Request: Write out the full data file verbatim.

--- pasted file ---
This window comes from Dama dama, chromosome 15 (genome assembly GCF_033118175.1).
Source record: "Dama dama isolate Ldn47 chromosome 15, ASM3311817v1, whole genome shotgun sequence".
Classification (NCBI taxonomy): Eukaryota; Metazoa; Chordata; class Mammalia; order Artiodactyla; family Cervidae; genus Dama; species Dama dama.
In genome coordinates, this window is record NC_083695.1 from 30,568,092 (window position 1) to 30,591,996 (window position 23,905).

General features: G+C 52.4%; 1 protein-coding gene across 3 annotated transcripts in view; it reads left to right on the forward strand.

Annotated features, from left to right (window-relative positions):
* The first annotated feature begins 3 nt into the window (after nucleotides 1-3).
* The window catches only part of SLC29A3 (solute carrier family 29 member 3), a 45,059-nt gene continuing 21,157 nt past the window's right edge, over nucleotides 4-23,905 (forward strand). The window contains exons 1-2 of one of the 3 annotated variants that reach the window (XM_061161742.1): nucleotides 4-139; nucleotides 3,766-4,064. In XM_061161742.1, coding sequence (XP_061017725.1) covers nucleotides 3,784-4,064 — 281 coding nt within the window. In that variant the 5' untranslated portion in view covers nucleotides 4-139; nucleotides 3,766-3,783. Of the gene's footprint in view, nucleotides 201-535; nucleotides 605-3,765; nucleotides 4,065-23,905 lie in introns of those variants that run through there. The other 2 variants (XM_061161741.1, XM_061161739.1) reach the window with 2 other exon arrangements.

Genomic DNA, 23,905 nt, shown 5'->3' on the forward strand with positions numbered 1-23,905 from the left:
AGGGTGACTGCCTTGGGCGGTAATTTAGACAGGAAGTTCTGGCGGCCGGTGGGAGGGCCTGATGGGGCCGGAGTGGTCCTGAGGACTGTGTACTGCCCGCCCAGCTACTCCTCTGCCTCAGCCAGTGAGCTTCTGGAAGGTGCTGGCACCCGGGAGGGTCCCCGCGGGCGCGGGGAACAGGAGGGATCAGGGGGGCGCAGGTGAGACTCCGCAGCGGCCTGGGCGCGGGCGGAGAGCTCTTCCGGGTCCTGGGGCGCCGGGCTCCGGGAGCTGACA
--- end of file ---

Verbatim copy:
This window comes from Dama dama, chromosome 15 (genome assembly GCF_033118175.1).
Source record: "Dama dama isolate Ldn47 chromosome 15, ASM3311817v1, whole genome shotgun sequence".
Classification (NCBI taxonomy): Eukaryota; Metazoa; Chordata; class Mammalia; order Artiodactyla; family Cervidae; genus Dama; species Dama dama.
In genome coordinates, this window is record NC_083695.1 from 30,568,092 (window position 1) to 30,591,996 (window position 23,905).

General features: G+C 52.4%; 1 protein-coding gene across 3 annotated transcripts in view; it reads left to right on the forward strand.

Annotated features, from left to right (window-relative positions):
* The first annotated feature begins 3 nt into the window (after nucleotides 1-3).
* The window catches only part of SLC29A3 (solute carrier family 29 member 3), a 45,059-nt gene continuing 21,157 nt past the window's right edge, over nucleotides 4-23,905 (forward strand). The window contains exons 1-2 of one of the 3 annotated variants that reach the window (XM_061161742.1): nucleotides 4-139; nucleotides 3,766-4,064. In XM_061161742.1, coding sequence (XP_061017725.1) covers nucleotides 3,784-4,064 — 281 coding nt within the window. In that variant the 5' untranslated portion in view covers nucleotides 4-139; nucleotides 3,766-3,783. Of the gene's footprint in view, nucleotides 201-535; nucleotides 605-3,765; nucleotides 4,065-23,905 lie in introns of those variants that run through there. The other 2 variants (XM_061161741.1, XM_061161739.1) reach the window with 2 other exon arrangements.

Genomic DNA, 23,905 nt, shown 5'->3' on the forward strand with positions numbered 1-23,905 from the left:
AGGGTGACTGCCTTGGGCGGTAATTTAGACAGGAAGTTCTGGCGGCCGGTGGGAGGGCCTGATGGGGCCGGAGTGGTCCTGAGGACTGTGTACTGCCCGCCCAGCTACTCCTCTGCCTCAGCCAGTGAGCTTCTGGAAGGTGCTGGCACCCGGGAGGGTCCCCGCGGGCGCGGGGAACAGGAGGGATCAGGGGGGCGCAGGTGAGACTCCGCAGCGGCCTGGGCGCGGGCGGAGAGCTCTTCCGGGTCCTGGGGCGCCGGGCTCCGGGAGCTGACA